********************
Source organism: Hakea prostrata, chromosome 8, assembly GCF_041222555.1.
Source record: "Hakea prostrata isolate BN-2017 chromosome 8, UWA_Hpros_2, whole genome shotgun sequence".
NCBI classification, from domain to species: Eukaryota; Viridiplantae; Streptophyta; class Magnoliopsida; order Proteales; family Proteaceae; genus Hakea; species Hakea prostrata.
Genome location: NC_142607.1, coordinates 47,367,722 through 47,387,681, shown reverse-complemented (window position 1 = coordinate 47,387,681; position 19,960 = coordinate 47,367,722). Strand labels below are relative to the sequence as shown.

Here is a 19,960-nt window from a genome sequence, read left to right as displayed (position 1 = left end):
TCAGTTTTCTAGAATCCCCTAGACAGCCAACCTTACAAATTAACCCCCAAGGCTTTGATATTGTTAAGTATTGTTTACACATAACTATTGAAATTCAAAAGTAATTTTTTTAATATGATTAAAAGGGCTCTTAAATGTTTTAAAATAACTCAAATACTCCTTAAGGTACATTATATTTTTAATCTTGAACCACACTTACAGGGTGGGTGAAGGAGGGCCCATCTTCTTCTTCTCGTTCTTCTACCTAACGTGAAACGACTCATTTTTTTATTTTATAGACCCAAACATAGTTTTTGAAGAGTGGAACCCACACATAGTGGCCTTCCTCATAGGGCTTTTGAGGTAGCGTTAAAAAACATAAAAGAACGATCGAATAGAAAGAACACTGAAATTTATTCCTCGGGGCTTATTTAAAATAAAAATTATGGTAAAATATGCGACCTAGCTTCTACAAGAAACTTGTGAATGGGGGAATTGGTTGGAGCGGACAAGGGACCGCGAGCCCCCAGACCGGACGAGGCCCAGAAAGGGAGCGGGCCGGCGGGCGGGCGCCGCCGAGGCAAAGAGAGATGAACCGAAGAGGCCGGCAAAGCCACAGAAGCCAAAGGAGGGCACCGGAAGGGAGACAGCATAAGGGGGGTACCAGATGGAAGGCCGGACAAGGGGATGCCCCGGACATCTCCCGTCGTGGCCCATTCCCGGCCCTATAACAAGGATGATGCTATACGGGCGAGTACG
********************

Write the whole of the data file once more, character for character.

Source organism: Hakea prostrata, chromosome 8, assembly GCF_041222555.1.
Source record: "Hakea prostrata isolate BN-2017 chromosome 8, UWA_Hpros_2, whole genome shotgun sequence".
NCBI classification, from domain to species: Eukaryota; Viridiplantae; Streptophyta; class Magnoliopsida; order Proteales; family Proteaceae; genus Hakea; species Hakea prostrata.
Genome location: NC_142607.1, coordinates 47,367,722 through 47,387,681, shown reverse-complemented (window position 1 = coordinate 47,387,681; position 19,960 = coordinate 47,367,722). Strand labels below are relative to the sequence as shown.

Here is a 19,960-nt window from a genome sequence, read left to right as displayed (position 1 = left end):
TCAGTTTTCTAGAATCCCCTAGACAGCCAACCTTACAAATTAACCCCCAAGGCTTTGATATTGTTAAGTATTGTTTACACATAACTATTGAAATTCAAAAGTAATTTTTTTAATATGATTAAAAGGGCTCTTAAATGTTTTAAAATAACTCAAATACTCCTTAAGGTACATTATATTTTTAATCTTGAACCACACTTACAGGGTGGGTGAAGGAGGGCCCATCTTCTTCTTCTCGTTCTTCTACCTAACGTGAAACGACTCATTTTTTTATTTTATAGACCCAAACATAGTTTTTGAAGAGTGGAACCCACACATAGTGGCCTTCCTCATAGGGCTTTTGAGGTAGCGTTAAAAAACATAAAAGAACGATCGAATAGAAAGAACACTGAAATTTATTCCTCGGGGCTTATTTAAAATAAAAATTATGGTAAAATATGCGACCTAGCTTCTACAAGAAACTTGTGAATGGGGGAATTGGTTGGAGCGGACAAGGGACCGCGAGCCCCCAGACCGGACGAGGCCCAGAAAGGGAGCGGGCCGGCGGGCGGGCGCCGCCGAGGCAAAGAGAGATGAACCGAAGAGGCCGGCAAAGCCACAGAAGCCAAAGGAGGGCACCGGAAGGGAGACAGCATAAGGGGGGTACCAGATGGAAGGCCGGACAAGGGGATGCCCCGGACATCTCCCGTCGTGGCCCATTCCCGGCCCTATAACAAGGATGATGCTATACGGGCGAGTACG